# Josef “Jeff” Sipek

## Flight Planning My Cruise Power

When I was working on my private pilot certificate, there was one thing that was never satisfactorily explained to me: how to select the “right” line of the cruise performance table in the POH. Now that I’m a few years older and wiser, I thought I’d write up an explanation for those who, like me six years ago, aren’t getting a good enough answer from their CFIs.

I did my training in a Cessna 172SP, and so the table was relatively simple:

Reading it is trivial. Pick your cruise altitude, then pick the RPM that the instructor told you to use for cruising (e.g., 2200). Now, read across to figure out what your true airspeed and fuel flow will be. That is all there is to it.

When I got checked out in the club’s 182T, things got more confusing. The table itself got split across multiple pages of the POH because of the addition of a new variable: manifold pressure (MP).

The table works much the same way as before. First, select the table based on which altitude you’ll be cruising at, then pick the RPM and manifold pressure, and read across the true airspeed and fuel flow.

On the surface (bad pun intended), this seems like a reasonable explanation. But if you look closely, there are multiple combinations of RPM and MP which give you the same performance. For example, in the above table both 2200/21” and 2400/20” give more or less the same performance. When I asked how to choose between them, all I got was a reminder to “keep the MP at or below the RPM.” It was thoroughly unsatisfying. So, I stuck with something simple like 2300/23”.

Fast forward to today. I fly a fixed gear Cessna Cardinal (177B). Its manual contains a table much like the one above for a 182. Here is a sample for 4000’:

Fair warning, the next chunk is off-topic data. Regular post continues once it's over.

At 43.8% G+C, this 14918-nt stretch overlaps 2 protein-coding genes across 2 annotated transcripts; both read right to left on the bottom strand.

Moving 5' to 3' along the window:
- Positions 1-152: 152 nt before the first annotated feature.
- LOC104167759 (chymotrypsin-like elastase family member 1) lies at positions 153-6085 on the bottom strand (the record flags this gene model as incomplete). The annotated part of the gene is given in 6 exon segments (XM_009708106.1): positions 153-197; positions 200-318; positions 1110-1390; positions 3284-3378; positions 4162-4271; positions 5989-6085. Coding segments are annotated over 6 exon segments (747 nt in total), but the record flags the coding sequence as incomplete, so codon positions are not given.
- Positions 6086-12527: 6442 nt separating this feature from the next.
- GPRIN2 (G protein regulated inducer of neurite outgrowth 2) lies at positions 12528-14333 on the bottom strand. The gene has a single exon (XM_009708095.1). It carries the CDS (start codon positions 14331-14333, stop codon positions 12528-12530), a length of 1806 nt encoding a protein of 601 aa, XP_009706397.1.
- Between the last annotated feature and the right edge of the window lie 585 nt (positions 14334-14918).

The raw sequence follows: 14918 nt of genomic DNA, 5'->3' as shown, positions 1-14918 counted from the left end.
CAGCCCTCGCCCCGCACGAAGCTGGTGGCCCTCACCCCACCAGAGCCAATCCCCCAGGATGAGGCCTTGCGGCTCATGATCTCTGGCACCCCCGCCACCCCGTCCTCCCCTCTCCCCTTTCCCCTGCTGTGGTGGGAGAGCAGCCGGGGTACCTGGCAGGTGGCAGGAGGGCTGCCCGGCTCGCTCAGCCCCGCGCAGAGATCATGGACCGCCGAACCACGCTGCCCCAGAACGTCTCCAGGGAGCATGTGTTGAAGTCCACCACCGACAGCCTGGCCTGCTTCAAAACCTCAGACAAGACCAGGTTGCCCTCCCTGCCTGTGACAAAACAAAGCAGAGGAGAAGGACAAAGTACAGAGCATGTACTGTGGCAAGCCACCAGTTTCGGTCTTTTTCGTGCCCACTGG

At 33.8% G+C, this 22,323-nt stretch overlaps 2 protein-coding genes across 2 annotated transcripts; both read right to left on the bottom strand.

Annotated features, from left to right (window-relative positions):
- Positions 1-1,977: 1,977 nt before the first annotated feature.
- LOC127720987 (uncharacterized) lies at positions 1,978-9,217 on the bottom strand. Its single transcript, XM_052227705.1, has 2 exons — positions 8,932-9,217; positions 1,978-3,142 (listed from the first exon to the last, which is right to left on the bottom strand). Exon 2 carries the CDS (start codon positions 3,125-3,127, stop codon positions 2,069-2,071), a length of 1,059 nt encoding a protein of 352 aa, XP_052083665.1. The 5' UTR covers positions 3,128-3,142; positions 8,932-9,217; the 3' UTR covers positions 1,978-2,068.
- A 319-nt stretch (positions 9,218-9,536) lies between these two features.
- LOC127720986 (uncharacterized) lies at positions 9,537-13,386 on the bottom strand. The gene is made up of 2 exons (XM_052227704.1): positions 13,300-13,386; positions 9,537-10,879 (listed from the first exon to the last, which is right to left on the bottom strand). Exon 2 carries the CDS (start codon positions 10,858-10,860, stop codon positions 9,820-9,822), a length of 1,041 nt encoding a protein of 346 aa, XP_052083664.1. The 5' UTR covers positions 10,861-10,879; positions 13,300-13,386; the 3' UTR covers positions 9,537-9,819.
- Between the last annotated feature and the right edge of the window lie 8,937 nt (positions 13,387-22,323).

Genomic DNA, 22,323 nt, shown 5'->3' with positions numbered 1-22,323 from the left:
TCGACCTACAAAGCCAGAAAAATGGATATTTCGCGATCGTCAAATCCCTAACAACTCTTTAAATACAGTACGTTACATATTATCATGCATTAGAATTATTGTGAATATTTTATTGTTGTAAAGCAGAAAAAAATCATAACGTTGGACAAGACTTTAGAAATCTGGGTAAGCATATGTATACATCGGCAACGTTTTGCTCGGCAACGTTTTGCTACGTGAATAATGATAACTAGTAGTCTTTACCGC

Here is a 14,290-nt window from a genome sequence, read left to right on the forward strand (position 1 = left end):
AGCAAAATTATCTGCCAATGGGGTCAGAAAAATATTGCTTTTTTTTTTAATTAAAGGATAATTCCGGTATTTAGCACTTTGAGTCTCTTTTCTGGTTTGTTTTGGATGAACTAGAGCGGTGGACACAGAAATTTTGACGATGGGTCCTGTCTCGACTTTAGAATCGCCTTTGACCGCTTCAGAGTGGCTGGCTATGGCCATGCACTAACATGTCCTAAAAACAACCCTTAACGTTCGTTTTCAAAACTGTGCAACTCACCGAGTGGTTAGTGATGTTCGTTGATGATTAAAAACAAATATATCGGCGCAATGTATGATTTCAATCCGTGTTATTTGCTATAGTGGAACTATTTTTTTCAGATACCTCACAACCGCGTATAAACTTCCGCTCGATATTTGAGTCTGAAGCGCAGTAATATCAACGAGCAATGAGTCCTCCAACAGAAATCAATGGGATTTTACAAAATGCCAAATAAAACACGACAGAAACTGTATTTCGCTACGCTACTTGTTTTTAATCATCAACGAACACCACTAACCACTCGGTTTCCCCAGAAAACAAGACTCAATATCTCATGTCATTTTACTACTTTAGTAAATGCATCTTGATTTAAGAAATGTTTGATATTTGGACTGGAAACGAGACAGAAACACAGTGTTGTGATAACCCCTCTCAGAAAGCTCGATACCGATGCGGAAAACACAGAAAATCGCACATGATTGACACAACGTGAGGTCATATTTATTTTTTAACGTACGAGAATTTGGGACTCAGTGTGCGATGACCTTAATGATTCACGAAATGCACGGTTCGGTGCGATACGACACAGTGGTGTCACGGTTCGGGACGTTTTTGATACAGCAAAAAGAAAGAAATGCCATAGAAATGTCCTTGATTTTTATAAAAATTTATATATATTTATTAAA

As before, I started with something simple like 2300/23”, but eventually I had a moment of clarity. When flying the 172 and 182, I paid for  Hobbs time. In other words, it was in my best interest to cruise as fast as possible without much regard for which exact RPM/MP combination I used (all within club and manufacturer limitations, of course).

My bill for the Cardinal is different—it is based on  tach time. This means that the lower the RPM, the slower I’m spending money. So, like any other optimization problem, I want to find the right spot where my bill, my cruise speed, and my fuel flow (and therefore endurance) are all acceptable.

If the tach timer is calibrated to run at full speed at 2700 RPM, running the engine at only 2300 equates to 85% while using 2400 equates to 88.9%.

So, say I’m flying for two hours. If I use 2400 RPM, I’ll be paying 1.78 hours. On the other hand, if I use 2300 RPM at the same power output, I’ll be paying for 1.70 hours. Not a big difference, but after 24 hours at 2300 instead of 2400, I would have saved a full hour of tach time.

I don’t yet have enough data to verify these figures, but collecting it is on my todo list.

While composing this post, I happened to find an article by Mike Busch about why lower RPM is better. He makes a number of compeling points—reduced noise, better propeller efficiency, and fewer revolutions the engine has to make (which should improve the engine’s lifetime and therefore the overall cost). I have to admit that Mike’s points seems more compeling than the small savings I’ve calculated above.